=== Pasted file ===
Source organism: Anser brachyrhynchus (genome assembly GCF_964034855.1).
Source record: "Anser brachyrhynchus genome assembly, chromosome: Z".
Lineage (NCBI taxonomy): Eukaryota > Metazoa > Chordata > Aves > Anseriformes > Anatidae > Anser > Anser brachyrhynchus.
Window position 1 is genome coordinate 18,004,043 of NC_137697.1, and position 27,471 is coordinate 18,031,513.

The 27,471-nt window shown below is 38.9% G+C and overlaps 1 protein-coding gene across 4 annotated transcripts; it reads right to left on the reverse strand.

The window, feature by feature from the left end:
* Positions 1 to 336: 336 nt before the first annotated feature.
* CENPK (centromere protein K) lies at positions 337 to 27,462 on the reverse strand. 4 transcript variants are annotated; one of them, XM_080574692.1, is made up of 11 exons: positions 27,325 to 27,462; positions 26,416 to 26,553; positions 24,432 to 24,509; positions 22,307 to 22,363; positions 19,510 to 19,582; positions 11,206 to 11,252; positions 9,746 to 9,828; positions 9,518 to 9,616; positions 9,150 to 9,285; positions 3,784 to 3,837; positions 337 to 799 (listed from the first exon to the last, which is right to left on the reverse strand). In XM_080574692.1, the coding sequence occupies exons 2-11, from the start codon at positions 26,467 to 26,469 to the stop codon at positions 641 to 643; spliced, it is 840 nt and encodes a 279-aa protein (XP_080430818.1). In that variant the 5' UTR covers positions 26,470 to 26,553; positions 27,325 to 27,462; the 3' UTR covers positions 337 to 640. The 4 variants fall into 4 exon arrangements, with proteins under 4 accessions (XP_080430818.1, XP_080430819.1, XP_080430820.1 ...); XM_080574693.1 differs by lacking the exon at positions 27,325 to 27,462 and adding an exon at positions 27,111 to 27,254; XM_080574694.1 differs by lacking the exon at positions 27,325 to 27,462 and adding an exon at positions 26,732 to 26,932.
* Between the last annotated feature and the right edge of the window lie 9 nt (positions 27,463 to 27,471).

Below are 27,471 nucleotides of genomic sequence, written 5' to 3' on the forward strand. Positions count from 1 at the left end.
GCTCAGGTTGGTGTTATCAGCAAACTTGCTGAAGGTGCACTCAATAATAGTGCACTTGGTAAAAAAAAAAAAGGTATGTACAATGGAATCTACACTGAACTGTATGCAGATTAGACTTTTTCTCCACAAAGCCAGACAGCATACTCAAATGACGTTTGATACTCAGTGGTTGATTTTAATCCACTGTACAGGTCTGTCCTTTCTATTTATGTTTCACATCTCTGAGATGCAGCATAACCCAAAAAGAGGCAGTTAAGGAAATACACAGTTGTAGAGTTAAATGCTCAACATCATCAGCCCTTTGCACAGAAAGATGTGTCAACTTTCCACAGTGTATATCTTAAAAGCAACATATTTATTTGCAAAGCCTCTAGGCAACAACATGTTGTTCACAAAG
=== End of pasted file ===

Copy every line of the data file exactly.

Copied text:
Source organism: Anser brachyrhynchus (genome assembly GCF_964034855.1).
Source record: "Anser brachyrhynchus genome assembly, chromosome: Z".
Lineage (NCBI taxonomy): Eukaryota > Metazoa > Chordata > Aves > Anseriformes > Anatidae > Anser > Anser brachyrhynchus.
Window position 1 is genome coordinate 18,004,043 of NC_137697.1, and position 27,471 is coordinate 18,031,513.

The 27,471-nt window shown below is 38.9% G+C and overlaps 1 protein-coding gene across 4 annotated transcripts; it reads right to left on the reverse strand.

The window, feature by feature from the left end:
* Positions 1 to 336: 336 nt before the first annotated feature.
* CENPK (centromere protein K) lies at positions 337 to 27,462 on the reverse strand. 4 transcript variants are annotated; one of them, XM_080574692.1, is made up of 11 exons: positions 27,325 to 27,462; positions 26,416 to 26,553; positions 24,432 to 24,509; positions 22,307 to 22,363; positions 19,510 to 19,582; positions 11,206 to 11,252; positions 9,746 to 9,828; positions 9,518 to 9,616; positions 9,150 to 9,285; positions 3,784 to 3,837; positions 337 to 799 (listed from the first exon to the last, which is right to left on the reverse strand). In XM_080574692.1, the coding sequence occupies exons 2-11, from the start codon at positions 26,467 to 26,469 to the stop codon at positions 641 to 643; spliced, it is 840 nt and encodes a 279-aa protein (XP_080430818.1). In that variant the 5' UTR covers positions 26,470 to 26,553; positions 27,325 to 27,462; the 3' UTR covers positions 337 to 640. The 4 variants fall into 4 exon arrangements, with proteins under 4 accessions (XP_080430818.1, XP_080430819.1, XP_080430820.1 ...); XM_080574693.1 differs by lacking the exon at positions 27,325 to 27,462 and adding an exon at positions 27,111 to 27,254; XM_080574694.1 differs by lacking the exon at positions 27,325 to 27,462 and adding an exon at positions 26,732 to 26,932.
* Between the last annotated feature and the right edge of the window lie 9 nt (positions 27,463 to 27,471).

Below are 27,471 nucleotides of genomic sequence, written 5' to 3' on the forward strand. Positions count from 1 at the left end.
GCTCAGGTTGGTGTTATCAGCAAACTTGCTGAAGGTGCACTCAATAATAGTGCACTTGGTAAAAAAAAAAAAGGTATGTACAATGGAATCTACACTGAACTGTATGCAGATTAGACTTTTTCTCCACAAAGCCAGACAGCATACTCAAATGACGTTTGATACTCAGTGGTTGATTTTAATCCACTGTACAGGTCTGTCCTTTCTATTTATGTTTCACATCTCTGAGATGCAGCATAACCCAAAAAGAGGCAGTTAAGGAAATACACAGTTGTAGAGTTAAATGCTCAACATCATCAGCCCTTTGCACAGAAAGATGTGTCAACTTTCCACAGTGTATATCTTAAAAGCAACATATTTATTTGCAAAGCCTCTAGGCAACAACATGTTGTTCACAAAG